Probably the least reported climate story this year is the wonderful news that emissions of greenhouse gases did not rise in 2014, the first time that ever happened without an accompanying economic downturn. For the climate mainstream, good news is no news.
Instead, what we get is a steady diet of RCP 8.5, a set of inputs to climate models falsely labeled a ‘business as usual’ scenario. It isn’t a scenario, projection or prediction. They were told to generate inputs for climate models that topped out at 2100 with 8.5 watts per square meter forcing and that’s what they provided.
As far as business as usual, some say all that means is ‘no new policy’ on climate change. But the EPA has set new policy on emissions in the U.S. China has set new policy on emissions. Japan is restarting their nuclear power program. There is no ‘business as usual.’ What there is is governments taking action to forestall climate change.
As for business…
From the New York Times: “Nine major companies are expected on Wednesday to join a global coalition of firms intent on converting to renewable energy. The new members include Johnson & Johnson,Procter & Gamble, Starbucks, Walmart andGoldman Sachs. A handful of the companies have already reached the 100 percent target; others do not expect to do so for several decades, but they are typically setting aggressive interim targets.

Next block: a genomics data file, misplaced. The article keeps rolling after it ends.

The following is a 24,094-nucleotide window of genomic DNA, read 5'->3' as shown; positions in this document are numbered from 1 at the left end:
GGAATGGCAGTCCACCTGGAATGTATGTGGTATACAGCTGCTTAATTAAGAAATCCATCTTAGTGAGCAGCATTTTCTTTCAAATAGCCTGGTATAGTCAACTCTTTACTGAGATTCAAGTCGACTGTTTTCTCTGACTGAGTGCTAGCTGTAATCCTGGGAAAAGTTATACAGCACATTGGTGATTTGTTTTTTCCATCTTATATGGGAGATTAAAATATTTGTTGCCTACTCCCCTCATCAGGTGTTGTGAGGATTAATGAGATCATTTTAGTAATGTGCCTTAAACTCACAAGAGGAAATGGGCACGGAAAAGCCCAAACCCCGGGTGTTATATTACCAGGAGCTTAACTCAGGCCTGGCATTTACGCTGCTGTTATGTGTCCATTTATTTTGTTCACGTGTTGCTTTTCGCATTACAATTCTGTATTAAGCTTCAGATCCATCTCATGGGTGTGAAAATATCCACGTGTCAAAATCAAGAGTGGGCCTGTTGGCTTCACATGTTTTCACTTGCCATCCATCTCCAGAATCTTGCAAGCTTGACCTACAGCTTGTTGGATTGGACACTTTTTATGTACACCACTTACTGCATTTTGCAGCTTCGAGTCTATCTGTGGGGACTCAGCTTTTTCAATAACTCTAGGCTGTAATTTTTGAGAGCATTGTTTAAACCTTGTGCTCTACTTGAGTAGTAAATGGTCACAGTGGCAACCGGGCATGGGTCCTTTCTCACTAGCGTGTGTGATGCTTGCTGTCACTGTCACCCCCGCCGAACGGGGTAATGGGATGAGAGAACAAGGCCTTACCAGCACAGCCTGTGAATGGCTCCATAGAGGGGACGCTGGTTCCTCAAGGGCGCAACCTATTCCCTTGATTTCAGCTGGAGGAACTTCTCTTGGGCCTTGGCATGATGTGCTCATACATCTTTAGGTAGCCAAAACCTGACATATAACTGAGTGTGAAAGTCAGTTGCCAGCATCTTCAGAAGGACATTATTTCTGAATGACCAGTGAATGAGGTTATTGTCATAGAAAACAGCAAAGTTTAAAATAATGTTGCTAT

For example, Procter & Gamble, the world’s largest consumer-products company, said it would convert to 30 percent renewable energy by 2020, up from 7 percent today. The new target, a culmination of years of environmental efforts by the company, means that Bounty paper towels, Charmin toilet tissue, Tide detergent and many other goods commonly found in American pantries will increasingly be made with green energy.”
And as for the rest of us, “Shattering previous records, the United States residential solar market grew 76 percent over the first quarter of 2014, installing 437 megawatts of photovoltaics (PV) in the first three months of 2015. According to GTM Research and the Solar Energy Industries Association’s (SEIA) Q1 U.S. Solar Market Insight report, released today, the U.S. installed 1.3 gigawatts of solar PV across all market segments.”‘
So while Konsensus activists continue to shout their lamentations from the rooftop, tear their hair and beat their chests, remember that business as usual is actually working.